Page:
Definition of faze in English:



[with object]informal
  • Disturb or disconcert (someone)

    ‘she was not fazed by his show of anger’
    • ‘It doesn't faze her that many times her fellow riders are one-third her age.’
    • ‘If you start thinking about it too much it can faze you.’
    • ‘Midway through he took a crisp right hook, which barely fazed him.’
    • ‘The way the Portuguese starlet is going, you cannot imagine anything fazing him.’
    • ‘I pretend that nothing fazes me and I outrightly dismiss those things I cannot understand.’
    • ‘I, on the other hand, am constantly dumping and getting dumped, and none of it seems to faze me.’
    • ‘It is an odd situation but I'm sure he will want to perform on that stage and he is such a great professional that things are unlikely to faze him.’
    • ‘That kind of experience means that, later in your career, very little fazes you.’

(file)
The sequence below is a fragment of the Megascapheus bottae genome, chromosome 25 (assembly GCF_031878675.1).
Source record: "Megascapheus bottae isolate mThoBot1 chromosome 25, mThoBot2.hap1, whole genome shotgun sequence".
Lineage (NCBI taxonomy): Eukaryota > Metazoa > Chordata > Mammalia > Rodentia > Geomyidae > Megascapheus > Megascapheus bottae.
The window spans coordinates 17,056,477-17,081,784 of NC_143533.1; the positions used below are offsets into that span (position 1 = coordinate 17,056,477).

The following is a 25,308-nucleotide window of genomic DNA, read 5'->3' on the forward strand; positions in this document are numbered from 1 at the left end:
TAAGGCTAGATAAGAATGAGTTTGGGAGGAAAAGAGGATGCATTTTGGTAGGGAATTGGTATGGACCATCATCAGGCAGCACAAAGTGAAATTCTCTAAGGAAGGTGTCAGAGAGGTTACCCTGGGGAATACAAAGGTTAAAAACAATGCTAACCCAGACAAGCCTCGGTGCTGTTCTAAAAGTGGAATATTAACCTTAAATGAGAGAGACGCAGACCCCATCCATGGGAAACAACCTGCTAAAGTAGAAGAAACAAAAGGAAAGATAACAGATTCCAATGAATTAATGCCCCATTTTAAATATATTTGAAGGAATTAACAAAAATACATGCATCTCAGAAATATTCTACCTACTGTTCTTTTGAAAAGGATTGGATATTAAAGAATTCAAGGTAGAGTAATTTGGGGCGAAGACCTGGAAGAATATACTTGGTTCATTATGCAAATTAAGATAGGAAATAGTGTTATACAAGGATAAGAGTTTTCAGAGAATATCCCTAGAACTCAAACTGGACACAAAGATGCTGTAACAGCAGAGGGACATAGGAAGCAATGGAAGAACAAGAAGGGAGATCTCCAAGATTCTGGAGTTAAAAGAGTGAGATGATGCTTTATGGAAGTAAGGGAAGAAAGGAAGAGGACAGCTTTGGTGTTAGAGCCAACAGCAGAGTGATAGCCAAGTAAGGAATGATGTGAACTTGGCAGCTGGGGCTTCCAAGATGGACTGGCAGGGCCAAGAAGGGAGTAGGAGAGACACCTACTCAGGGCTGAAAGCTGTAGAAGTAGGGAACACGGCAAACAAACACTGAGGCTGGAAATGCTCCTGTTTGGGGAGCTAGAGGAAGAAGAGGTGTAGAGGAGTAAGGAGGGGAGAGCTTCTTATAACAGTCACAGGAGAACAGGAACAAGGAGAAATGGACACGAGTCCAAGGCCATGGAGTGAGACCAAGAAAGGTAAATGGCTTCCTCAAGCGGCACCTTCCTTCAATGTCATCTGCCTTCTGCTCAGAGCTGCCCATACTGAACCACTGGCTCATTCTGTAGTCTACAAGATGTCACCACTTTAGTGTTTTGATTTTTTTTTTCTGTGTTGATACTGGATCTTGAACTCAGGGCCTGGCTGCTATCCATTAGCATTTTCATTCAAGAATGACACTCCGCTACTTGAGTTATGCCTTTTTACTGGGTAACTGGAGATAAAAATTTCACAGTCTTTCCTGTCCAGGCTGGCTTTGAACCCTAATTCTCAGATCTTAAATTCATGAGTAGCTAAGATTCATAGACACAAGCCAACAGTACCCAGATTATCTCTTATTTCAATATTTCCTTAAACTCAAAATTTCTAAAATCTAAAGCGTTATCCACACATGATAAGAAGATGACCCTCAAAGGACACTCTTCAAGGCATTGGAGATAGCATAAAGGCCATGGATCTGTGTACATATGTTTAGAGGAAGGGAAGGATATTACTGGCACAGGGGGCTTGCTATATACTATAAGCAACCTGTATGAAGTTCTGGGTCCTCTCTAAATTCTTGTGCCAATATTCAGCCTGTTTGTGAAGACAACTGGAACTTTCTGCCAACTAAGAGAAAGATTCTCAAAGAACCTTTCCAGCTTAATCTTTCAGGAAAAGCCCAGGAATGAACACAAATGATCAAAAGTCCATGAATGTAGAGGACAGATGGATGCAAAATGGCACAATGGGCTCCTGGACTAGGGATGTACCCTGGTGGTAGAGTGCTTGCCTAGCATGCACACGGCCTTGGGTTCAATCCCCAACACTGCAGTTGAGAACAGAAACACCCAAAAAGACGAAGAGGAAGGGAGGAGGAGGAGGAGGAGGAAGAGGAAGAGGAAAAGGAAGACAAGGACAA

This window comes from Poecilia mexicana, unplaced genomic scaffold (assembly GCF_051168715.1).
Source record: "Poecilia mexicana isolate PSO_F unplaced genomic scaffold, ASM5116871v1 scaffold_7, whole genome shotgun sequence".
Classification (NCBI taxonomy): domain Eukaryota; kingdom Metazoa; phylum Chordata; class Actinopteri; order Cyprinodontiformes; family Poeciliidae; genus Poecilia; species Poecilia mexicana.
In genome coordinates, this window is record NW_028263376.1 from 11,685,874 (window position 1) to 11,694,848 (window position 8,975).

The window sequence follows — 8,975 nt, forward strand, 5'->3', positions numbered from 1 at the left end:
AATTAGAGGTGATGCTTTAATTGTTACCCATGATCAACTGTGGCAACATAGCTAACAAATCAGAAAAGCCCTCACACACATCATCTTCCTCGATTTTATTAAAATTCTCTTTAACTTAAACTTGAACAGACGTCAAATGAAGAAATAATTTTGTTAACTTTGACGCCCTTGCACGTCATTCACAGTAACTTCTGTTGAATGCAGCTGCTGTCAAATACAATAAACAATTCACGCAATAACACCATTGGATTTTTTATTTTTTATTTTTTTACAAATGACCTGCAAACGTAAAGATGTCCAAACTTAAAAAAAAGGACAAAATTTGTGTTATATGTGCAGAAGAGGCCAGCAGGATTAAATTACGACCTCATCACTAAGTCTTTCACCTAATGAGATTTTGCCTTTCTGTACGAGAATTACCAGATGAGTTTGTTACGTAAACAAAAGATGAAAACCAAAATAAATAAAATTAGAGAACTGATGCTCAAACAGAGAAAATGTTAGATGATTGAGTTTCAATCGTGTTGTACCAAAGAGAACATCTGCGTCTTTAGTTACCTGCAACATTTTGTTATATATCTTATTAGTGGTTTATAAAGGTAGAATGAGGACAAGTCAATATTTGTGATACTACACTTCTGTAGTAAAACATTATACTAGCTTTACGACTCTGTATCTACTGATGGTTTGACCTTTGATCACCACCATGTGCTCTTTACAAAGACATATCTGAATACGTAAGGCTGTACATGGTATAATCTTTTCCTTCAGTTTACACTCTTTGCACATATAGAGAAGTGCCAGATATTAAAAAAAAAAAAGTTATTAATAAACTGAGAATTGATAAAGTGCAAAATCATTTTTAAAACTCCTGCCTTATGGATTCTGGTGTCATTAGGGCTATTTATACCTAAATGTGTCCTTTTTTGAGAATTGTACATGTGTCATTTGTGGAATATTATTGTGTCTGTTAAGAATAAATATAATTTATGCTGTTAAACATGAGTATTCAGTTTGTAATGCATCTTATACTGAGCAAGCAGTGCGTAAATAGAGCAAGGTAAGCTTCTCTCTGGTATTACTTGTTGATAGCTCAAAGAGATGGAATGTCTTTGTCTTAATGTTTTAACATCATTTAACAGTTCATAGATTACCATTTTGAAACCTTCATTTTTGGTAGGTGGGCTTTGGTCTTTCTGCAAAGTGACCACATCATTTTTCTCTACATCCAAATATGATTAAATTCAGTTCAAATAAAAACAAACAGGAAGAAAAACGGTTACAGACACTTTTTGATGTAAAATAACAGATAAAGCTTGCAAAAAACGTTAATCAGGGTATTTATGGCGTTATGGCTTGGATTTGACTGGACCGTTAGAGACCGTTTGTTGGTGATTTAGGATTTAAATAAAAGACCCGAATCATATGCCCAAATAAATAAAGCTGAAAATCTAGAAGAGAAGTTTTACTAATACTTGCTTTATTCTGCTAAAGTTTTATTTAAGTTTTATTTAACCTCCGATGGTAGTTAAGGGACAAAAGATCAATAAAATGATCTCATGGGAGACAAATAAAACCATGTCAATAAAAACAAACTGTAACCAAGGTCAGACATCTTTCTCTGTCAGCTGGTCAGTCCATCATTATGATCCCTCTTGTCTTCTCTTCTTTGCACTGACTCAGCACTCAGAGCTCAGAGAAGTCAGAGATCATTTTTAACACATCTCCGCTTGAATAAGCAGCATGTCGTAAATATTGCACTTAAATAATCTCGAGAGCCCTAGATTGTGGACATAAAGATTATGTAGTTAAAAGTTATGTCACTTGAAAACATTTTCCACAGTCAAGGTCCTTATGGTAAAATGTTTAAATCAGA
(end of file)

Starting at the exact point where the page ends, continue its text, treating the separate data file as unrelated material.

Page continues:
• ‘Even the dominance of his competitors does not appear to faze him.’
    • ‘The trick is that Juan graduated from a hard school and nothing fazes him.’
    • ‘Nothing ever fazes her and she'd be a fantastic mom if she weren't totally opposed to the idea.’
    • ‘The task ahead is formidable but unlikely to faze her.’
    • ‘But nothing fazes Richard, so he'll be up for it.’
    • ‘If I had lost everything I would have started again and that never fazed me.’
    • ‘This is another reason my new duties have not fazed me.’
    • ‘She's been on the stage since the age of three so nothing fazes her at all.’
    • ‘He says the amount doesn't faze him at all, although he admits the investment is reaching ‘a farcical level’.’
    • ‘It wasn't just the size of the Celtic support that fazed him, apparently, but also their expectation levels.’
    • ‘But if it didn't work out, I just don't think that would faze me too much.’
    • ‘There were people dancing and bumping into you and it didn't even faze you.’
    amaze, astonish, dumbfound, stagger, surprise, startle, stun, stupefy, daze, nonplus
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Faze has no connection with the word phase and should not be spelled with a ph-, although this is a common error: almost a quarter of citations for the word in the Oxford English Corpus are for the incorrect spelling


Mid 19th century (originally US): variant of dialect feeze ‘drive or frighten off’, from Old English fēsian, of unknown origin.